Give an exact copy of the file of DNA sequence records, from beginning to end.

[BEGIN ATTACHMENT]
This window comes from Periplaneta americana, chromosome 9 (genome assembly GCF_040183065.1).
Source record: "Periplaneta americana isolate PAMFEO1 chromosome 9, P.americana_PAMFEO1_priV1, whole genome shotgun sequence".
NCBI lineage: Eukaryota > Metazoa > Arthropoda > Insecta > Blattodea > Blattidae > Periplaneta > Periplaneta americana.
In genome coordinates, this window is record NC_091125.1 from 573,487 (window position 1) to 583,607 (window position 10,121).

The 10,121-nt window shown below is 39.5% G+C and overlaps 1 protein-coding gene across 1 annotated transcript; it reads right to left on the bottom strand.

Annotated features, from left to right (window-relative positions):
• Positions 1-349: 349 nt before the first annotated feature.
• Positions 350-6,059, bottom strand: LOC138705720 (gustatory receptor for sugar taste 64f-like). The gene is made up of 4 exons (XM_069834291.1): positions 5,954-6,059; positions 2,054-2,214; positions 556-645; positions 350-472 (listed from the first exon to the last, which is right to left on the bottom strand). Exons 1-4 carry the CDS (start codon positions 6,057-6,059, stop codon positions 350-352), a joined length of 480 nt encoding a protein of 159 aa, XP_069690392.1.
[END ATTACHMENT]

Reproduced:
This window comes from Periplaneta americana, chromosome 9 (genome assembly GCF_040183065.1).
Source record: "Periplaneta americana isolate PAMFEO1 chromosome 9, P.americana_PAMFEO1_priV1, whole genome shotgun sequence".
NCBI lineage: Eukaryota > Metazoa > Arthropoda > Insecta > Blattodea > Blattidae > Periplaneta > Periplaneta americana.
In genome coordinates, this window is record NC_091125.1 from 573,487 (window position 1) to 583,607 (window position 10,121).

The 10,121-nt window shown below is 39.5% G+C and overlaps 1 protein-coding gene across 1 annotated transcript; it reads right to left on the bottom strand.

Annotated features, from left to right (window-relative positions):
• Positions 1-349: 349 nt before the first annotated feature.
• Positions 350-6,059, bottom strand: LOC138705720 (gustatory receptor for sugar taste 64f-like). The gene is made up of 4 exons (XM_069834291.1): positions 5,954-6,059; positions 2,054-2,214; positions 556-645; positions 350-472 (listed from the first exon to the last, which is right to left on the bottom strand). Exons 1-4 carry the CDS (start codon positions 6,057-6,059, stop codon positions 350-352), a joined length of 480 nt encoding a protein of 159 aa, XP_069690392.1.